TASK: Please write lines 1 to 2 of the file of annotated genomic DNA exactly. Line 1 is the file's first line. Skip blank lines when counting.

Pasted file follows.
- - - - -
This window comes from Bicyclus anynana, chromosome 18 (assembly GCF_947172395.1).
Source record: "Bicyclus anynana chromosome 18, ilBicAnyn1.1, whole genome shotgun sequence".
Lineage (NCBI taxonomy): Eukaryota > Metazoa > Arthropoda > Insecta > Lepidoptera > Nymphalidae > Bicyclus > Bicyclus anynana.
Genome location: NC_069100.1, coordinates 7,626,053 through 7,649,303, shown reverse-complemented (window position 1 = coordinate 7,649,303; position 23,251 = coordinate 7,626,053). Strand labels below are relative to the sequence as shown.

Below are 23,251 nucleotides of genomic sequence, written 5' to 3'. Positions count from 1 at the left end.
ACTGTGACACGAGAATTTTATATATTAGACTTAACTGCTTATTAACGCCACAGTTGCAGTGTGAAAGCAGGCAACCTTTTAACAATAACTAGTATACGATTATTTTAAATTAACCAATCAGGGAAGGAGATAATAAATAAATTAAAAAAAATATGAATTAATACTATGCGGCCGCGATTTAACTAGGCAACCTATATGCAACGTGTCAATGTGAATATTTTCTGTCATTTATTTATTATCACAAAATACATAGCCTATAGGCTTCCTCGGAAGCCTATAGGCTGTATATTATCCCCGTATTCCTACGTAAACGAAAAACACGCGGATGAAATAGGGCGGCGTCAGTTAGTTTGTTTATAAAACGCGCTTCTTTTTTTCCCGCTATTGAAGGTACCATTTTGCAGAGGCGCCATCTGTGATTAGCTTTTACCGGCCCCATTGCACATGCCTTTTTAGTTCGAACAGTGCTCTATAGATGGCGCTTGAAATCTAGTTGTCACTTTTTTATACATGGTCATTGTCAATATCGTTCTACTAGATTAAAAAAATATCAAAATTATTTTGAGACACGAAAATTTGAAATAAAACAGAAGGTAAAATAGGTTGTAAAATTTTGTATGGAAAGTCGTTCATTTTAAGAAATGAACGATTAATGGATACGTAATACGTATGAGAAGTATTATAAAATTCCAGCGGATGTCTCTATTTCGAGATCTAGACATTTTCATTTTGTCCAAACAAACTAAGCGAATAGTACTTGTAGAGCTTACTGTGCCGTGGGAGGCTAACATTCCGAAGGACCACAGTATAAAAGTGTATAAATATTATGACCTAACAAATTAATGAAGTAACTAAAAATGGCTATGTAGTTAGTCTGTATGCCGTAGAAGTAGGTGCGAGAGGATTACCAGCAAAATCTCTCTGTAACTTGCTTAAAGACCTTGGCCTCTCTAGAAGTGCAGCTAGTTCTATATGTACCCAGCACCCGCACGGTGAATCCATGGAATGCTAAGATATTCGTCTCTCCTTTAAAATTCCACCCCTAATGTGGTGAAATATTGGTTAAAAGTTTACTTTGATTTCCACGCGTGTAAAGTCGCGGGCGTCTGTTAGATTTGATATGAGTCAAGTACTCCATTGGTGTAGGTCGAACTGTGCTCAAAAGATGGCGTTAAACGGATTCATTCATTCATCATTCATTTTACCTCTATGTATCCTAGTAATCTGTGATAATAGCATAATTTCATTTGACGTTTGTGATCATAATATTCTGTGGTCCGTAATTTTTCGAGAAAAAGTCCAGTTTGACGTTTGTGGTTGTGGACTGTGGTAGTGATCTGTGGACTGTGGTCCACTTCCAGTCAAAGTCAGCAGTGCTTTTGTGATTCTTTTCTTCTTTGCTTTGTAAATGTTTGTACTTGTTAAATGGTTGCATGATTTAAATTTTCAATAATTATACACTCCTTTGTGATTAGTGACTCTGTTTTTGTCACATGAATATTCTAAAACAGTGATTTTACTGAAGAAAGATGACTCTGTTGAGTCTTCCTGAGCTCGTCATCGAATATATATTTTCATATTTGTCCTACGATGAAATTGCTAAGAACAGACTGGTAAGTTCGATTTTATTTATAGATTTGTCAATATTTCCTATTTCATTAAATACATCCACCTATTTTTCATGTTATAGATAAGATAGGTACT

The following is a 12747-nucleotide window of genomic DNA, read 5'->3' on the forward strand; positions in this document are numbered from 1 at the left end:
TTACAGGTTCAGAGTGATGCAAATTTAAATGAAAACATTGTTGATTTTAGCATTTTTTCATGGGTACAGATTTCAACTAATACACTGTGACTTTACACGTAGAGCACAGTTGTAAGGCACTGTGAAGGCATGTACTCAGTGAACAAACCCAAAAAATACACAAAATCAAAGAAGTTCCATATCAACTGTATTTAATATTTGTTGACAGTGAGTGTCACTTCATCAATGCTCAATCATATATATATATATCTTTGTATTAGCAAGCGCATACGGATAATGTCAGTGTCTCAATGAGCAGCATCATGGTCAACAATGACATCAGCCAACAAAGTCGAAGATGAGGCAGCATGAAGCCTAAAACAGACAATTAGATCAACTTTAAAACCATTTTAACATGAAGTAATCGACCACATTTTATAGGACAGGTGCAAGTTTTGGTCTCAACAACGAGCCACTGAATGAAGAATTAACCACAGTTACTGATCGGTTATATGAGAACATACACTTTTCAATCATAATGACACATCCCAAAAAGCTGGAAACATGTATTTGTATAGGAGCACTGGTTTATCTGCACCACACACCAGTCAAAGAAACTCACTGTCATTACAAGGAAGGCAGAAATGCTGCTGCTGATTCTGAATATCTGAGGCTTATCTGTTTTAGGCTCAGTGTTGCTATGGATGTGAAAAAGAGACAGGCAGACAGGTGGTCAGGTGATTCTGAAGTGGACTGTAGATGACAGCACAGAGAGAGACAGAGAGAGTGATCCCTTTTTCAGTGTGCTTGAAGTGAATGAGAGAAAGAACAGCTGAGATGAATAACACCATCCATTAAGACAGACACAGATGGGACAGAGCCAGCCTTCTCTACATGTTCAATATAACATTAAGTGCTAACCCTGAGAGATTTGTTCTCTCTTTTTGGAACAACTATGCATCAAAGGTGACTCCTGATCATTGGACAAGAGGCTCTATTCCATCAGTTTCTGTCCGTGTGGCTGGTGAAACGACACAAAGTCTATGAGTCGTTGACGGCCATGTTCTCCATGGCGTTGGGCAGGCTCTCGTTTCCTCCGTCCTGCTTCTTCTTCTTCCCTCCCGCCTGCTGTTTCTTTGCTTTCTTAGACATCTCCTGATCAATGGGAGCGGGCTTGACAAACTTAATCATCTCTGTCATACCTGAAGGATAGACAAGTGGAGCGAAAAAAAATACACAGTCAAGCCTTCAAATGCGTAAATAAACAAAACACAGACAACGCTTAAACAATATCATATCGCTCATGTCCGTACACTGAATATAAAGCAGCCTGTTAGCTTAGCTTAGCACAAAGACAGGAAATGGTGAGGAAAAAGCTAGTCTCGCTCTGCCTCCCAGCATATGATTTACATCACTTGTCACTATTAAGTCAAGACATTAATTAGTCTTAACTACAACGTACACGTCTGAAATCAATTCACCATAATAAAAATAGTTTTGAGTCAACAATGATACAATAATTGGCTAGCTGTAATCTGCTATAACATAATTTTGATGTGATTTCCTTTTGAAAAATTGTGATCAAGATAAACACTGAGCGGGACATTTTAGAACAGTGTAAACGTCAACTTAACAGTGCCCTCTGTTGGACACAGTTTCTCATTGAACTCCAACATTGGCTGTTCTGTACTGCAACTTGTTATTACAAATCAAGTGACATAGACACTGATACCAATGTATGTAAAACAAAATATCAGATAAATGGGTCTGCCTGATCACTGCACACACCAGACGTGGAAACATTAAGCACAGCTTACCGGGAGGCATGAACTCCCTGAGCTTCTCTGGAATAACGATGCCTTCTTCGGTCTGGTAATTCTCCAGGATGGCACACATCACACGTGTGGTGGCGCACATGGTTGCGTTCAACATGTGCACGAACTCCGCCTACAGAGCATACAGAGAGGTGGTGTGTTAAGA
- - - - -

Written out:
This window comes from Bicyclus anynana, chromosome 18 (assembly GCF_947172395.1).
Source record: "Bicyclus anynana chromosome 18, ilBicAnyn1.1, whole genome shotgun sequence".